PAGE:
I’ve spent a fair amount of time just sitting and staring at… by which I of course mean meticulously planning modifications for… the Balsa USA Cub. I have been comparing the J-3 Cub and the PA-18 Super Cub from a visual appearance perspective and one of the first things I realized is that the Super has a slightly different shape to both vertical and horizontal components of the tail surfaces. Looking at the horizontal feathers first, there is a bit of a difference in shape, especially in that the PA-18 has what I refer to as aerodynamic load balancing. In the case of the Super there is a section of the elevator that is in front of the hinge line located at the most outer section of the elevator on each side. This design not only give you increased surface but also decreased load on the servo as the air flow on that part of the elevator will aid in moving the surface in the desired direction. I.E. When you pull elevator the rearmost part of the surface goes up relative to the hinge line and the airflow is fighting this motion which your servo must overcome. The part forward of the hinge line however is moving downward and the air pushing on it is helping to rotate the surface and therefore is assisting the desired motion! This is not only a very noticeable difference visually in the control surface shape and design but it is one that will help to keep the servo(s) on the elevator from having to work so hard! I like that so I immediately decided to incorporate this change. Another nice part of this modification is that it is simple since there is a rib at approximately the correct spot where surgery will need to be performed to make this change!
Of course the horizontal surface is also a bit different shape on the Super versus the standard cub. I haven’t decided if I will do anything to correct that as it would be purely cosmetic… adding very little surface area to the elevator… We shall see. So here is what I did for this first control surface change.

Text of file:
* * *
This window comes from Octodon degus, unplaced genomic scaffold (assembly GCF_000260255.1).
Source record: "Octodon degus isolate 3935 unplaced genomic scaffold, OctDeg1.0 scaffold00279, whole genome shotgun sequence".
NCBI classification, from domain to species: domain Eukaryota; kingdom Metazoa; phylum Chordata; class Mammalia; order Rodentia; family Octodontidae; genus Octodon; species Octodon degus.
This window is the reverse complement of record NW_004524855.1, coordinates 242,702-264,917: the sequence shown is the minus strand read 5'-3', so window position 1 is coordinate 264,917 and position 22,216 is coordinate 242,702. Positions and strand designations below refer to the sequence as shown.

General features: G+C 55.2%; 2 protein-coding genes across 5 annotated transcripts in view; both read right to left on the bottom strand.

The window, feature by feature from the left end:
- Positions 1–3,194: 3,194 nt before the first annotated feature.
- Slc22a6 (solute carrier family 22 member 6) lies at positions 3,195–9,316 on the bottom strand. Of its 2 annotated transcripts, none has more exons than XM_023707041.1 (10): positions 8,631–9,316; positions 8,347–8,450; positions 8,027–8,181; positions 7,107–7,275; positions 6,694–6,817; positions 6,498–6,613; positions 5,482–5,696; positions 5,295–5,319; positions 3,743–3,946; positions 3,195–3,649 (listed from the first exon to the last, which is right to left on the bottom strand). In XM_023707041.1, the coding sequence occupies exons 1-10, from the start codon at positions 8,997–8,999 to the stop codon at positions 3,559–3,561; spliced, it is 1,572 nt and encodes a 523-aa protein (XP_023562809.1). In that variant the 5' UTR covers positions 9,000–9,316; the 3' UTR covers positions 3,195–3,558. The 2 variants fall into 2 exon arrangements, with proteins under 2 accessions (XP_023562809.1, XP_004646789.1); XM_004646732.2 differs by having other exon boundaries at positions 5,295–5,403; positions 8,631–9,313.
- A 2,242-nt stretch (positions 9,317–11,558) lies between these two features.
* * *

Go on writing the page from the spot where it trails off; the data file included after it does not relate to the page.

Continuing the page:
Here is the starboard horizontal surface.
That first rib looks to be in approximately the correct spot so below you can see the first cut has been made right against that rib. Plenty of TLAR involved in this project!
After making this “incision” I then needed to add a rib to the tip of the fixed surface. If I just capped them with a piece of balsa I’d end up with a fixed surface that would be to wide for my elevator to wrap around so I then had to cut off about 5/16ths worth of balsa in order allow for insertion of a new 1/4″ rib (1/4″ x 3/8″ was used as the thickness of the trailing edge is more than 1/4″).
I then installed my new end cap as seen below
And after a bit of sanding to size I ended up with this
Rinse and repeat for the other end and I am ready to glue the removed part to the moving elevator surface. The builder has done very little shaping of the leading edge surface of the elevator so I think I can glue the removed portion of the fixed surface to the front edge of the moving portion and with just a bit of filling and sanding I should be all set.
I will probably leave the tail surfaces for a bit and work on the wings next as I am in the mood to tackle that project. I’ve been getting nervous about cutting into the wing surfaces for a bit and I think I have my courage screwed up now since this task came off fairly painlessly. I’ll get back to the tail surfaces again and see what can be done to shape up the rudder a bit later.
I have yet to decide if I’m going to do anything else on the elevator before I call that part good and move on but for now I am pleased with my progress. There is at least one big “mistake” that the original builder made that will prohibit me from making this plane truly scale looking… at least it’s a big enough discrepancy that I don’t think I will tackle it. Once I decided that it made me start considering what the limits are going to be in terms of how much effort I am willing to put into this thing. I feel his pain as I have problems when building sometimes telling my left from my right as well but I’m not going to point it out yet. Maybe you can try to spot it someday when the project is finished and I get it ready to fly and take a few photos to post here. It’s nothing that will effect the flight performance of the airplane but there’s no way this thing will ever be in a scale contest! As a result, there is a fuzzy line in the sand in regards to how far I’ll go to make it scale. I want it to be recognizable as a super cub and even as a particular airplane but I’m not going to get to crazy making it perfect. I’m especially leaning toward anything that not only makes it look more Super and less J-3… especially when that affects it’s flying characteristics as well. I guess it’s just going to be Goldilocks scale. Not to much. Not to little. Just right!